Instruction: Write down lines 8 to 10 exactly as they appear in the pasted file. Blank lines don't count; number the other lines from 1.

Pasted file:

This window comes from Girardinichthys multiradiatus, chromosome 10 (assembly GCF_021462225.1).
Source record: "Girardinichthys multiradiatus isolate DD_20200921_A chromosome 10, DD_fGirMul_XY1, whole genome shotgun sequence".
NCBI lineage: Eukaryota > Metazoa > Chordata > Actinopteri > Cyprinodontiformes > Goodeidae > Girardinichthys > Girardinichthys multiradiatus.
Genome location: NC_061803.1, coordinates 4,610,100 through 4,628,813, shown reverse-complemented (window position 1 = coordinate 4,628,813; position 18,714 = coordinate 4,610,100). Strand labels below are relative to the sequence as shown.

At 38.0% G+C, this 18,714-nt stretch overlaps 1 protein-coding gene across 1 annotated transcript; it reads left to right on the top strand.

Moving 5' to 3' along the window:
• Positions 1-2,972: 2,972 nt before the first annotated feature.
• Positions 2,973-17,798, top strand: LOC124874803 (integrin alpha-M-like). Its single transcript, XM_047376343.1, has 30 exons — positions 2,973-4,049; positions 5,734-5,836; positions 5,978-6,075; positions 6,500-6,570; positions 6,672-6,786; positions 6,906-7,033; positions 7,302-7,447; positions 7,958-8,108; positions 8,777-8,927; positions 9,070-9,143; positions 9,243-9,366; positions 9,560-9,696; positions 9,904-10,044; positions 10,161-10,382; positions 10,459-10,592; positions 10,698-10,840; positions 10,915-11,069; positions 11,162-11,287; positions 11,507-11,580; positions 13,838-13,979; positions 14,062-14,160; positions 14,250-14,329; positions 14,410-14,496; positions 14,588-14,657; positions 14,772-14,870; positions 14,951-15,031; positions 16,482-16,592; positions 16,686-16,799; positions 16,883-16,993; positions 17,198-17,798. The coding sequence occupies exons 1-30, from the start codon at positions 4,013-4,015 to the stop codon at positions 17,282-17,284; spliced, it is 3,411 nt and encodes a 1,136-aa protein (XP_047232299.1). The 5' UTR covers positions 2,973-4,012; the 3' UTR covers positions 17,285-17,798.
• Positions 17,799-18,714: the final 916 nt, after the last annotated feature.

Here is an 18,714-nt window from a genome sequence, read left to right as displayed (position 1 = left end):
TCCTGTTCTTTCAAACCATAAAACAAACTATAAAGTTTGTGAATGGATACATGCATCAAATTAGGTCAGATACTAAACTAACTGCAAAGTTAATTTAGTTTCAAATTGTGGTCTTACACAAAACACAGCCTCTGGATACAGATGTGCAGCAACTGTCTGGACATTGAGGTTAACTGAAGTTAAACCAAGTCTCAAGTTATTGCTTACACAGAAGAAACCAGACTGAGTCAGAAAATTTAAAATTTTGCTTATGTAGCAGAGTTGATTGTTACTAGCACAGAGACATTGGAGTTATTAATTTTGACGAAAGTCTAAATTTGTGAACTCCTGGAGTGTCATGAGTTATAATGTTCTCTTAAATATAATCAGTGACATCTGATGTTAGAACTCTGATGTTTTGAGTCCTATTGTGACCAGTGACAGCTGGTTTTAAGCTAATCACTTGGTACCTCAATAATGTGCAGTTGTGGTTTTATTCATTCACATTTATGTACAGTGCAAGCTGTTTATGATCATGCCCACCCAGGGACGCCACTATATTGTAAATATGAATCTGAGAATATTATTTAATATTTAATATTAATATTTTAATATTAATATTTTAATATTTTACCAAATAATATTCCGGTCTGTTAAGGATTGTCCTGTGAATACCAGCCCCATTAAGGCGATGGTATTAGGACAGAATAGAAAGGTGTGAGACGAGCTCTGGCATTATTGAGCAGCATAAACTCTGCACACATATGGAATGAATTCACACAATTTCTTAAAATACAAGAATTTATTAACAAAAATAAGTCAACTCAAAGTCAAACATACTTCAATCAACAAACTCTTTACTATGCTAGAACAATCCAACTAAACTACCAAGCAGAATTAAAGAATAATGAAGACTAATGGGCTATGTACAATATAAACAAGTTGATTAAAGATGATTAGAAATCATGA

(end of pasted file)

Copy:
• Positions 2,973-17,798, top strand: LOC124874803 (integrin alpha-M-like). Its single transcript, XM_047376343.1, has 30 exons — positions 2,973-4,049; positions 5,734-5,836; positions 5,978-6,075; positions 6,500-6,570; positions 6,672-6,786; positions 6,906-7,033; positions 7,302-7,447; positions 7,958-8,108; positions 8,777-8,927; positions 9,070-9,143; positions 9,243-9,366; positions 9,560-9,696; positions 9,904-10,044; positions 10,161-10,382; positions 10,459-10,592; positions 10,698-10,840; positions 10,915-11,069; positions 11,162-11,287; positions 11,507-11,580; positions 13,838-13,979; positions 14,062-14,160; positions 14,250-14,329; positions 14,410-14,496; positions 14,588-14,657; positions 14,772-14,870; positions 14,951-15,031; positions 16,482-16,592; positions 16,686-16,799; positions 16,883-16,993; positions 17,198-17,798. The coding sequence occupies exons 1-30, from the start codon at positions 4,013-4,015 to the stop codon at positions 17,282-17,284; spliced, it is 3,411 nt and encodes a 1,136-aa protein (XP_047232299.1). The 5' UTR covers positions 2,973-4,012; the 3' UTR covers positions 17,285-17,798.
• Positions 17,799-18,714: the final 916 nt, after the last annotated feature.

Here is an 18,714-nt window from a genome sequence, read left to right as displayed (position 1 = left end):